Is it true that gas prices go up faster than they come down?

Answers to your questions about the news.
July 29 2008 6:27 PM

Do Gas Prices Rise Faster Than They Fall?

The economics of rockets and feathers.

Gas pumps
Do gas prices rise faster than they fall?

Oil prices have dropped to about $125 a barrel this week after reaching a peak of $147.27 earlier this month. Meanwhile, gas prices are still hovering around the $4 mark, down just a few cents from an all-time record average of $4.11 two weeks ago. Why does it seem like gas prices go up faster than they come down?

Because they do. Analyses of gasoline economics show that when the price of oil rises, it takes up to four weeks for gas station prices to catch up, with most of the increase taking place within the first two weeks. But when oil prices sink, it takes up to eight weeks for the savings to be passed along to consumers. The phenomenon is known as "asymmetric price adjustment" (PDF) or, more informally, "rockets and feathers."

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A busy gas retailer will take delivery on a daily basis, so there's some pressure to pass along price hikes without too much delay. The stations can't raise prices too much, though, because consumers tend to be extra-vigilant about shopping for bargains when oil prices are on the rise. When the newspapers start reporting upwardly mobile barrel prices, drivers tend to comparison shop down to the penny. This keeps gas prices from rocketing even further.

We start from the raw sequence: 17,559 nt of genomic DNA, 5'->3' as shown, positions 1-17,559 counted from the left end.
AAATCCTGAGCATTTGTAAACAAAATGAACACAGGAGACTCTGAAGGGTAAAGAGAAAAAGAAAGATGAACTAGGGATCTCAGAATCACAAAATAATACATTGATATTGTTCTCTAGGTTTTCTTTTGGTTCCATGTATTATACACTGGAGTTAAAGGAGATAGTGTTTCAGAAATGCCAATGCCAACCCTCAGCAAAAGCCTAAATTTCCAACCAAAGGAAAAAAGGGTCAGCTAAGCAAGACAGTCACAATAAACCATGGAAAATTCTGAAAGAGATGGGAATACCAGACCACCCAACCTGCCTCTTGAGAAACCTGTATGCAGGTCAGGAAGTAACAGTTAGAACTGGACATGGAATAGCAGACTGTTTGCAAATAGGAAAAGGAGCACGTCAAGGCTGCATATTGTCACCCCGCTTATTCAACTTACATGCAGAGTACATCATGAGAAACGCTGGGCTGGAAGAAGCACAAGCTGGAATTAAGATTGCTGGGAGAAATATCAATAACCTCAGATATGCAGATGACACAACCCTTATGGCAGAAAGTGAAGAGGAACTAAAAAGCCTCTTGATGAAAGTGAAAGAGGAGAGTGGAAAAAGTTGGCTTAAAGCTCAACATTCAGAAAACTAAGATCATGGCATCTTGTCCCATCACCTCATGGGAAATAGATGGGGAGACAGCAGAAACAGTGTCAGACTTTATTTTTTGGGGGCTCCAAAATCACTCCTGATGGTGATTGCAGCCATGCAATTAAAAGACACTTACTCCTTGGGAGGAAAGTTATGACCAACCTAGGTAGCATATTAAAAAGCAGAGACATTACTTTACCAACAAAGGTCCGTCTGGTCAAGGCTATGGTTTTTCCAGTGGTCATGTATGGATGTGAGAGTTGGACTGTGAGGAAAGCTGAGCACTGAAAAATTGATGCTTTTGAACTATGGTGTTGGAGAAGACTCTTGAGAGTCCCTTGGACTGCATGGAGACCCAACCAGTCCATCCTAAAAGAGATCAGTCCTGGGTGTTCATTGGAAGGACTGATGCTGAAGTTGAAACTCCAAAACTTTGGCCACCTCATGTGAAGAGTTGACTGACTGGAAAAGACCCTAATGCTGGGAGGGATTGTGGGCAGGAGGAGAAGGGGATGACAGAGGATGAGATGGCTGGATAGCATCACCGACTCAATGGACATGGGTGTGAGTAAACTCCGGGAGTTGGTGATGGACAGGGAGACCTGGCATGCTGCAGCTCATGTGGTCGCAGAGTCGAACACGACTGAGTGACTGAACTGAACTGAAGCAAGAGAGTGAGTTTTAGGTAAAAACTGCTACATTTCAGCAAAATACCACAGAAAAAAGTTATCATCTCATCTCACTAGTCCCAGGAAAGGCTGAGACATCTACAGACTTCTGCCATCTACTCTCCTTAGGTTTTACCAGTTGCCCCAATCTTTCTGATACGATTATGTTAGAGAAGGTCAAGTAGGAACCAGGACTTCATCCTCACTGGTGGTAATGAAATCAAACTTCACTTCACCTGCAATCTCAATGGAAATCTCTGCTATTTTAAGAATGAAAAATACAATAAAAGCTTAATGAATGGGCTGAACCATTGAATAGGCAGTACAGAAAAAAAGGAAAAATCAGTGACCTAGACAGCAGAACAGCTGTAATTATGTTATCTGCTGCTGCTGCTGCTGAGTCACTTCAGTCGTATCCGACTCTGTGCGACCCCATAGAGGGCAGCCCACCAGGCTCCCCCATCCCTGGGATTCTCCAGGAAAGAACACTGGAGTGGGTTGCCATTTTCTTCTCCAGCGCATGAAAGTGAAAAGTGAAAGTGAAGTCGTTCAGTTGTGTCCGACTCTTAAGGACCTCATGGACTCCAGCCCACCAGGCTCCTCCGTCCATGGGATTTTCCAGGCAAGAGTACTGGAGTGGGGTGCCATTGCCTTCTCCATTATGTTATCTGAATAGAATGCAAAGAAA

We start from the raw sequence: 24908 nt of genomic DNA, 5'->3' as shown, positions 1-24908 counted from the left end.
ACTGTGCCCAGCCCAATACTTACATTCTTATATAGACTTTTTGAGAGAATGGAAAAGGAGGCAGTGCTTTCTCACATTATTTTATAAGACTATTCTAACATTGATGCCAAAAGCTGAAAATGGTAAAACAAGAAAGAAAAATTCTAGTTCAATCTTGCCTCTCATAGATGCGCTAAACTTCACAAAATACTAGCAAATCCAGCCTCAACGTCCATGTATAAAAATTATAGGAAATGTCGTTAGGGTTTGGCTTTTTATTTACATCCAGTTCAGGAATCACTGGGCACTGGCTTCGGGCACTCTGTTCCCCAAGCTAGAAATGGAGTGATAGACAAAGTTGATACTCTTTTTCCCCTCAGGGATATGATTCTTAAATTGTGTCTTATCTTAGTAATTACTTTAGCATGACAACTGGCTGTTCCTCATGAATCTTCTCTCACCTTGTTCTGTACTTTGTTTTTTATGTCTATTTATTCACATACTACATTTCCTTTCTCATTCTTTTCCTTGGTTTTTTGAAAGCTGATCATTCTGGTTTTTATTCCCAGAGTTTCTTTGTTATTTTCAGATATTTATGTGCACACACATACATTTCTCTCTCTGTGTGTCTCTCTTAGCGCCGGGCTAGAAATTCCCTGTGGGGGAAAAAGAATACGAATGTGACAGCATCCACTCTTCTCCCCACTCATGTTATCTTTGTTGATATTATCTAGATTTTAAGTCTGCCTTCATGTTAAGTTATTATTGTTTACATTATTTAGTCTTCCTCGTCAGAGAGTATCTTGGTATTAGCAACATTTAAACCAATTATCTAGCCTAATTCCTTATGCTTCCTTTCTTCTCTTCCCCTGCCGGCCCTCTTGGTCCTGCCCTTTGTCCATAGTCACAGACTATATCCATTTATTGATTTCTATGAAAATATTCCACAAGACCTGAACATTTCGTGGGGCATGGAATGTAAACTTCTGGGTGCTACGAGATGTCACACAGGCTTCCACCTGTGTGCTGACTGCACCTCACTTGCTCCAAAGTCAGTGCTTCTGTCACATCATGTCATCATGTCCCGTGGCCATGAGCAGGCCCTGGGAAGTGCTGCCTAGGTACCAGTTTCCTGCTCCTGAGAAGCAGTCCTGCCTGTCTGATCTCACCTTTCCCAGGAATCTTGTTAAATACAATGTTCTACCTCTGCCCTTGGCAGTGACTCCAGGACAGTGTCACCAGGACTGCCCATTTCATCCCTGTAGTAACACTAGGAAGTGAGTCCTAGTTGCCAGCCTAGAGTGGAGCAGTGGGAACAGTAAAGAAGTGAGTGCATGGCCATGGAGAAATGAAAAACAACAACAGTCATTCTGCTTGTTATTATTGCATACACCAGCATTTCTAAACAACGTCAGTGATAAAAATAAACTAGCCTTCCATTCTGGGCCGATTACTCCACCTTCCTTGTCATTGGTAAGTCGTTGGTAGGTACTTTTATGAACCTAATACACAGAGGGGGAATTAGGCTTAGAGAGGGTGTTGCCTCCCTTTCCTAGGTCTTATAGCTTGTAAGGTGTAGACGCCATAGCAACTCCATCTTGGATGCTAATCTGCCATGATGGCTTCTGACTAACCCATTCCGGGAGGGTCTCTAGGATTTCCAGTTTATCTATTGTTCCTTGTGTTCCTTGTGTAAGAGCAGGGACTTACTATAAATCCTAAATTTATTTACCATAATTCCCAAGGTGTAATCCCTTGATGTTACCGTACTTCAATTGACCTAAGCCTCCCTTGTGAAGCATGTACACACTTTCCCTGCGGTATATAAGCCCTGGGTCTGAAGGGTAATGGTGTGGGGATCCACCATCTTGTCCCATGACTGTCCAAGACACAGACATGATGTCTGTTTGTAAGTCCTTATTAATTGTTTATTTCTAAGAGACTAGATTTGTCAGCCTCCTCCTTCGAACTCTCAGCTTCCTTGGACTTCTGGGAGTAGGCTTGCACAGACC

The asymmetry that economists cite comes into play as soon as oil prices start to deflate. Freed from the constant reminders about rising fuel costs, drivers become less invested in looking for a bargain—and retailers don't have to worry as much about the competition. As a result, station owners can keep drivers happy by knocking just a few cents off the "old" price.

Got a question about today's news? Ask the Explainer.

Explainer thanks Severin Borenstein of the University of California-Berkeley, Matthew Lewis of Ohio State University, Mariano Tappata of the University of British Columbia, and Bart Wilson of Chapman University.

Martha C. White is a freelance writer in New York.

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